THE local authorities have carried out 1.37 million checks on premises in Penang to gauge the compliance level of standard operating procedures (SOPs), said Jagdeep Singh Deo.
The state local government committee chairman said as of Jan 14, the Penang Island City Council (MBPP) and Seberang Prai City Council (MBSP) had checked 592,076 and 781,140 premises respectively since the first movement control order (MCO) was enforced on March 18 last year.
“From the checks conducted, there was a compliance rate of over 99% among operators of premises on both the island and mainland, ” he said.
Meanwhile, checks on several shoplots and business premises in George Town found that customers and business operators were adhering to the SOPs.
At a restaurant selling economy rice in Taman Kheng Tian in Jelutong, six staff members were seen manning the counters and directing customers who queued up for takeaway meals at the premises.One of them, who wanted to
be known as Lim, 56, said they usually received many customers during lunchtime, which is the peak of their business hours.
“We stationed a few staff members to guide and remind customers about the SOPs and to maintain physical distancing.
“As our patrons are mostly from the neighbourhood, they cooperate well with us and are well-aware of the SOPs to follow when buying food.
“They are able to maintain physical distancing among themselves and everyone generally follows the SOPs, ” she said.
A retired schoolteacher, who wished to be known as Lau, 71, said he bought only essentials from the shops in the neighbourhood during MCO.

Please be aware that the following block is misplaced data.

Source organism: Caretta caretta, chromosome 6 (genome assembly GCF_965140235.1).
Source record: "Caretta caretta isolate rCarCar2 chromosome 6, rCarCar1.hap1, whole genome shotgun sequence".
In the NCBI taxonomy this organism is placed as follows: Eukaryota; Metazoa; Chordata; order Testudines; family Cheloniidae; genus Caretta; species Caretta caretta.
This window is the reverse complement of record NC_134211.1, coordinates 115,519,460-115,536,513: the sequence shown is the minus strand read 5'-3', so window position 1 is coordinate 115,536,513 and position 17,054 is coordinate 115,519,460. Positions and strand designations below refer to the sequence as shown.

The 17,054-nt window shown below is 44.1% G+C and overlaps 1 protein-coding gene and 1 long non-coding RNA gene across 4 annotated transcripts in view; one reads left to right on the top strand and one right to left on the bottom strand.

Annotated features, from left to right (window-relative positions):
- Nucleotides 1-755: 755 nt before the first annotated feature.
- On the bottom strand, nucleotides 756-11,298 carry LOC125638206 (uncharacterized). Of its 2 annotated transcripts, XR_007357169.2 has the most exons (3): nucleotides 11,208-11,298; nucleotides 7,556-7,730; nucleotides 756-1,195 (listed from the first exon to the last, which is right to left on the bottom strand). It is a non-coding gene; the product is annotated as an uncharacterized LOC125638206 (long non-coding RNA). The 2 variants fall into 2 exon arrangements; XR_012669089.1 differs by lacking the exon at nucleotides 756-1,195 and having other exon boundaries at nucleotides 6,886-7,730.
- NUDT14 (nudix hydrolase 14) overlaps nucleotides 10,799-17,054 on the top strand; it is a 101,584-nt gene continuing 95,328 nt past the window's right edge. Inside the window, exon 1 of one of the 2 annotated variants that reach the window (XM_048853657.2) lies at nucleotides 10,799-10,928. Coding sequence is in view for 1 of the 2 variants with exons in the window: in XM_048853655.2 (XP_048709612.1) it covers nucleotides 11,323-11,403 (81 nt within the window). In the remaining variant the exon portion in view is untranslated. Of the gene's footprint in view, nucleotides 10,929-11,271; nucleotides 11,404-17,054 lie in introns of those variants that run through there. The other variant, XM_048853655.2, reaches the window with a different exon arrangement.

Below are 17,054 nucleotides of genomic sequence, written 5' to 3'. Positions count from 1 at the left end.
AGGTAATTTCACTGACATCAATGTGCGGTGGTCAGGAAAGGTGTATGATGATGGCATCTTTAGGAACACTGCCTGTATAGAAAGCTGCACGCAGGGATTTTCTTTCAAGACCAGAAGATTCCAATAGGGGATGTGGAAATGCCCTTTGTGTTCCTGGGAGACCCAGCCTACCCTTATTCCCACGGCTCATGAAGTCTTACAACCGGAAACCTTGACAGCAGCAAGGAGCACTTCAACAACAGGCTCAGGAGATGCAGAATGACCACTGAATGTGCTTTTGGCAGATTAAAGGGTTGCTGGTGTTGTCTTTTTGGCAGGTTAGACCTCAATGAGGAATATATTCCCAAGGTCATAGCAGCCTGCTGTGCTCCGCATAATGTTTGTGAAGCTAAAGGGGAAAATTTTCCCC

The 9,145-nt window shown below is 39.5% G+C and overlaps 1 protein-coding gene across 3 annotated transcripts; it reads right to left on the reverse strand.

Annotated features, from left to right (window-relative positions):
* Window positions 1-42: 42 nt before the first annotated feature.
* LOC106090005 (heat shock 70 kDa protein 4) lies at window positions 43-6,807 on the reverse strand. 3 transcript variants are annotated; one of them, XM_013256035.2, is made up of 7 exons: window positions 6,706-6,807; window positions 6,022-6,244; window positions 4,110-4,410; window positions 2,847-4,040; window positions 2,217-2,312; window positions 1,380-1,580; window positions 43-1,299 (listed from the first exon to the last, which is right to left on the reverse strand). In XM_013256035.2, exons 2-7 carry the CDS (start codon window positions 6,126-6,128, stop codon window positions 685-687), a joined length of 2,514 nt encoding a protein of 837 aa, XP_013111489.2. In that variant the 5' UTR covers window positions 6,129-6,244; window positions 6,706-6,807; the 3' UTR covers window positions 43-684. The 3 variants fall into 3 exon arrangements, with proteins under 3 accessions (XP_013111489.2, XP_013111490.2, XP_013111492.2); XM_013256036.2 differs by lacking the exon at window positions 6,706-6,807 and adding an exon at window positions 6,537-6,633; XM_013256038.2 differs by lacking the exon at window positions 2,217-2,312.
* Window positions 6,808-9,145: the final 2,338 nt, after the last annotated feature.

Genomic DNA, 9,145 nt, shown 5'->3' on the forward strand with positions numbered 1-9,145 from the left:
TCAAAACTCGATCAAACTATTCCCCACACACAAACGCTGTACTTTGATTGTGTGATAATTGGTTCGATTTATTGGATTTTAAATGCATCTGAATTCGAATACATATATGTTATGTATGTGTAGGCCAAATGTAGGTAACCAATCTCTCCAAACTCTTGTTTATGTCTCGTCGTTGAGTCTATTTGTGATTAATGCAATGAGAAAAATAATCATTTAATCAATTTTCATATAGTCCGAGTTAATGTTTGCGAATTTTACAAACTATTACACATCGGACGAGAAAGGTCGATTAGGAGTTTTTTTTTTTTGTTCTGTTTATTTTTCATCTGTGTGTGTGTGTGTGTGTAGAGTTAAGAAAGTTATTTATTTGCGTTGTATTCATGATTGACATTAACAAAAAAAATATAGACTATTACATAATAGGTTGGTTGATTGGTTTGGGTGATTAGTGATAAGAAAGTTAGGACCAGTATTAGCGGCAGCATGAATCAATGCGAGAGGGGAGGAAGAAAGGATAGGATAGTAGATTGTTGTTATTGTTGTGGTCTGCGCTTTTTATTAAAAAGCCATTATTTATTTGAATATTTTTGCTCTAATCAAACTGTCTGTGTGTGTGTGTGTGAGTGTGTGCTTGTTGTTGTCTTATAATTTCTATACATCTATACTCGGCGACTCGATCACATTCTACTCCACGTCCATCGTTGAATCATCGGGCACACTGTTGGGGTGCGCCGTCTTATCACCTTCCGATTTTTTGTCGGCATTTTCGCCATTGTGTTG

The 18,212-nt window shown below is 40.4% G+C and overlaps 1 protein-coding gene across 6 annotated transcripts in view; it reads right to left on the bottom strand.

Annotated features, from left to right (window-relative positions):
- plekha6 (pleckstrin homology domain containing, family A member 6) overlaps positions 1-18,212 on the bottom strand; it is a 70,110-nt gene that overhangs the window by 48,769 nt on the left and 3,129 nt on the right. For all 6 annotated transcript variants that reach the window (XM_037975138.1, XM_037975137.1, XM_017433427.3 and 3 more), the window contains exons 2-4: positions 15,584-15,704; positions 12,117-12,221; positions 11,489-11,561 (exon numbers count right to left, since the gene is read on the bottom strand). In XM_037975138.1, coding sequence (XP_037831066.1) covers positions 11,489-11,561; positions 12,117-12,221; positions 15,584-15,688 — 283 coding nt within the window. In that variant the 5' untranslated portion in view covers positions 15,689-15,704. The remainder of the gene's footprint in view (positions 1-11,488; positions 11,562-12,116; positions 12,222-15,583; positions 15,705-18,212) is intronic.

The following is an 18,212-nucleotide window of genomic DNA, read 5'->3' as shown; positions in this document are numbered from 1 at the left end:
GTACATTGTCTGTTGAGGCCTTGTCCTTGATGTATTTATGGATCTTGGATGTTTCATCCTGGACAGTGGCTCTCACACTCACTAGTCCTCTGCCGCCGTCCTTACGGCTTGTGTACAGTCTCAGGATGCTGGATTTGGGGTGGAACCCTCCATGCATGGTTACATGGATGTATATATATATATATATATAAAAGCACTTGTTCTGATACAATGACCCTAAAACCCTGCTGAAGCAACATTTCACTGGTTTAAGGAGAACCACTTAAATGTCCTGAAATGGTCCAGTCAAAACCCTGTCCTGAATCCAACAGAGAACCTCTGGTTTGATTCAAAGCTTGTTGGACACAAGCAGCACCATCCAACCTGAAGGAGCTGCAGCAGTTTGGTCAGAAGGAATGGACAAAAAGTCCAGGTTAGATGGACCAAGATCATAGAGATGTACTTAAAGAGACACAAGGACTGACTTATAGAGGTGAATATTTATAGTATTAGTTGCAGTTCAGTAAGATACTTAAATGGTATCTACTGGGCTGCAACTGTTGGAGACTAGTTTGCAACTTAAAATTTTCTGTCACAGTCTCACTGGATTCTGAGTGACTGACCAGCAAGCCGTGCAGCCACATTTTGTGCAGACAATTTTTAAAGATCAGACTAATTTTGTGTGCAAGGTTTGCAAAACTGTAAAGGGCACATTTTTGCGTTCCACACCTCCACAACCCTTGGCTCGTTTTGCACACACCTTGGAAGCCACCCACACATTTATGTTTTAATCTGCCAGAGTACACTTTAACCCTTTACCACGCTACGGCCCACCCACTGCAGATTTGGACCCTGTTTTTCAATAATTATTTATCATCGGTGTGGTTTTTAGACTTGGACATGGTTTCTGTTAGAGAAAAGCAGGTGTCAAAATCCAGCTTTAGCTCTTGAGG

“I buy food from this shop almost every other day.
“I usually go to different places to pack my meals, but I dare not move around much during this MCO.
“As such, I only patronise the shops in my neighbourhood to get essentials as it is convenient and safer for me, ” he said.
At another mini market in Jelutong, store assistant June Lim, 66, said maintaining SOPs in the store had been easy so far although there were still a few stubborn customers who refused to follow the rules.
“We allow only three persons into the shop at any one time as ours is a small shop.
“Most customers are alright with that, but sometimes a few would give us problems.
“Some elderly customers would be upset if we tell them to wait outside since there are already three people in the shop.
“They would still insist on coming in.
“Some of them, who do not own smartphones to scan the MySejahtera QR code, also refused to record their names, saying it is troublesome.
“They said they merely wanted to buy one item only and they would do it swiftly.
“It is hard for us to handle such customers.
“We run a small business and if the authorities happen to do a spot check here, we would end up having to pay the compound, ” she added.